Adult Peregrine Falcon

 • Size of a crow but longer looking.
 • Black head from crown to below the eyes with “sideburns” makes the bird look like it’s wearing a helmet.
 • Very large head, wide shoulders (looks like an elongated teardrop)
 • Upperparts bluish-gray (becoming more blackish on head).
 • Underparts are whitish below with blackish horizontal barring on belly and checkered underwings.

 Flight Description:

 • Long, narrow, pointed wings
 • Soars on flat wings
 • Steady in flight at all times
 • Powerful, fluid, whip-like, “rolling” wing beats

 Similar Species

 These Utah falcon species can be confused with a Peregrine:

 • Merlin: Smaller; heavily streaked underparts; black tail with wide whitish bands; pale face

 • Prairie Falcon: Paler overall; light brown (sandy) upperparts; whitish underparts streaked with heavy brown spots; whitish face; brown barred tail; black “armpits.”

 • Gyrfalcon: extremely rare in Utah; it’s much larger than a Peregrine.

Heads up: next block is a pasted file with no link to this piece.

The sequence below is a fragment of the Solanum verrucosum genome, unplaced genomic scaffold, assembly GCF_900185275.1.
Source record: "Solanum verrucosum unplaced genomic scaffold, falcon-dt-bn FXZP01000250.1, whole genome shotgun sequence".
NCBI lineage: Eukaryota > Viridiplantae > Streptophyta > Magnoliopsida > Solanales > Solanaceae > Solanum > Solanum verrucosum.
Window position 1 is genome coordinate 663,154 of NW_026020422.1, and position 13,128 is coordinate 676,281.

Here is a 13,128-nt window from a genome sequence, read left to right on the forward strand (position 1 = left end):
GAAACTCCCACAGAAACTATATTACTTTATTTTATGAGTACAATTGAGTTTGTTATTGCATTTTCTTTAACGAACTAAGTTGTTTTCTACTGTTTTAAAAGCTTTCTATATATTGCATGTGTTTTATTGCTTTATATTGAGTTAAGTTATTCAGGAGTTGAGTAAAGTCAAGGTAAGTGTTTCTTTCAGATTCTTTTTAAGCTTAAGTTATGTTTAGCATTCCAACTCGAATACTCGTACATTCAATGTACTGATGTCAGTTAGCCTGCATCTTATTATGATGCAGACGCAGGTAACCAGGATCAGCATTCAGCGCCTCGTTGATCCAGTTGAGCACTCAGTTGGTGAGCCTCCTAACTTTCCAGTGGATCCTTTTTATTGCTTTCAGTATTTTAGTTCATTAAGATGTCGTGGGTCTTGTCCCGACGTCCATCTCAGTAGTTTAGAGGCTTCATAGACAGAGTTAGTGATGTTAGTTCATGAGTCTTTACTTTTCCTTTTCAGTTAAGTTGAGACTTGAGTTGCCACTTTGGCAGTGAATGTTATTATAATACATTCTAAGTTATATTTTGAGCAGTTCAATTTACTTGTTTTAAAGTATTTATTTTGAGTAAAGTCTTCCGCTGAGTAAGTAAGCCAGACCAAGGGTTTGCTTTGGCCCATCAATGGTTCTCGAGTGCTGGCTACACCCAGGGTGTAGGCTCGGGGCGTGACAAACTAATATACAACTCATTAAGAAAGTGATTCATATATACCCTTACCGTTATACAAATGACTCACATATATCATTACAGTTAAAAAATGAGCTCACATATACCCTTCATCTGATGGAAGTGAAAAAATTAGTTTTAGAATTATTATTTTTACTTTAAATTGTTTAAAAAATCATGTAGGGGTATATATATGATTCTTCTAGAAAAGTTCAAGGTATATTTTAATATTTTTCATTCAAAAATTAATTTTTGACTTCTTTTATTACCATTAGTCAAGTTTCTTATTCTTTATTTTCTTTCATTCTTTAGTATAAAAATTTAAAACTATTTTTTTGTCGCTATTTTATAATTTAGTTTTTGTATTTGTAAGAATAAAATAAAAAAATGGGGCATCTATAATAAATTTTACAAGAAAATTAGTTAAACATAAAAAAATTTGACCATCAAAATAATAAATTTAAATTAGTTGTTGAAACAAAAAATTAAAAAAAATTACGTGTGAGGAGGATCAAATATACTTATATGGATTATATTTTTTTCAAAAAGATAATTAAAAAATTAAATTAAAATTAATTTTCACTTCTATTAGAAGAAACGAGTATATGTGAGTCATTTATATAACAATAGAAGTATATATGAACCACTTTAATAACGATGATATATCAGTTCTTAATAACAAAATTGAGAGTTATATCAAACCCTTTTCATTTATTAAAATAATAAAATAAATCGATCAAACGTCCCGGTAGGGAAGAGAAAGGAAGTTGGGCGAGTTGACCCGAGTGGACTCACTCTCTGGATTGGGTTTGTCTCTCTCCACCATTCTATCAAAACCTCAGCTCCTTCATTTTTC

All Falcons have wing beats that are usually steady and uninterrupted. Buteos, accipiters, and Harriers flap in a series and then glide.

 Jerry Liguori says that when soaring, the Peregrine’s silhouette resembles that of a “cocked bow and arrow.” 


 Clark, William S. and Brian K. Wheeler, Hawks of North America (Boston: Houghton Mifflin Company) 2001.

 Dunne, Pete, Pete Dunne’s Essential Field Guide Companion (Boston: Houghton Mifflin Company) 2006. 

 Everything You Want to Know About the Peregrine Falcon, Cornell Lab eNews (The Cornell Lab of Ornithology).

 Liguori, Jerry and Brian Sullivan, Raptor ID app (Salt Lake City: HawkWatch International).